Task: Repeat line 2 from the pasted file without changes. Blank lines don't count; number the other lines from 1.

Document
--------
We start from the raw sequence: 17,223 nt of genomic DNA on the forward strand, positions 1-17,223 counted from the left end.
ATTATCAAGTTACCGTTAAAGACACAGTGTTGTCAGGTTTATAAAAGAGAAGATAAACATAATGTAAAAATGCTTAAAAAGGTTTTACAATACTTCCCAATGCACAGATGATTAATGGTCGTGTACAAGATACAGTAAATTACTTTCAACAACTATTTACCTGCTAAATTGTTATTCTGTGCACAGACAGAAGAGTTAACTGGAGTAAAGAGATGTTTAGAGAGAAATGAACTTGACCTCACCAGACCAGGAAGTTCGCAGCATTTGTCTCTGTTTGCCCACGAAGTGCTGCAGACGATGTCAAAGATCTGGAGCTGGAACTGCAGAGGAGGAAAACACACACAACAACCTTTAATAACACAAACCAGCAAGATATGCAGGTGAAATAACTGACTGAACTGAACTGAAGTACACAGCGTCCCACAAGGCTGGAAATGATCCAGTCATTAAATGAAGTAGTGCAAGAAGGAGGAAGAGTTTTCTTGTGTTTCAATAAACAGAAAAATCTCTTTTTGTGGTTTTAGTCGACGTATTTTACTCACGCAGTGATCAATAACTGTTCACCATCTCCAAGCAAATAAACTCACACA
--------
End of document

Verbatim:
ATTATCAAGTTACCGTTAAAGACACAGTGTTGTCAGGTTTATAAAAGAGAAGATAAACATAATGTAAAAATGCTTAAAAAGGTTTTACAATACTTCCCAATGCACAGATGATTAATGGTCGTGTACAAGATACAGTAAATTACTTTCAACAACTATTTACCTGCTAAATTGTTATTCTGTGCACAGACAGAAGAGTTAACTGGAGTAAAGAGATGTTTAGAGAGAAATGAACTTGACCTCACCAGACCAGGAAGTTCGCAGCATTTGTCTCTGTTTGCCCACGAAGTGCTGCAGACGATGTCAAAGATCTGGAGCTGGAACTGCAGAGGAGGAAAACACACACAACAACCTTTAATAACACAAACCAGCAAGATATGCAGGTGAAATAACTGACTGAACTGAACTGAAGTACACAGCGTCCCACAAGGCTGGAAATGATCCAGTCATTAAATGAAGTAGTGCAAGAAGGAGGAAGAGTTTTCTTGTGTTTCAATAAACAGAAAAATCTCTTTTTGTGGTTTTAGTCGACGTATTTTACTCACGCAGTGATCAATAACTGTTCACCATCTCCAAGCAAATAAACTCACACA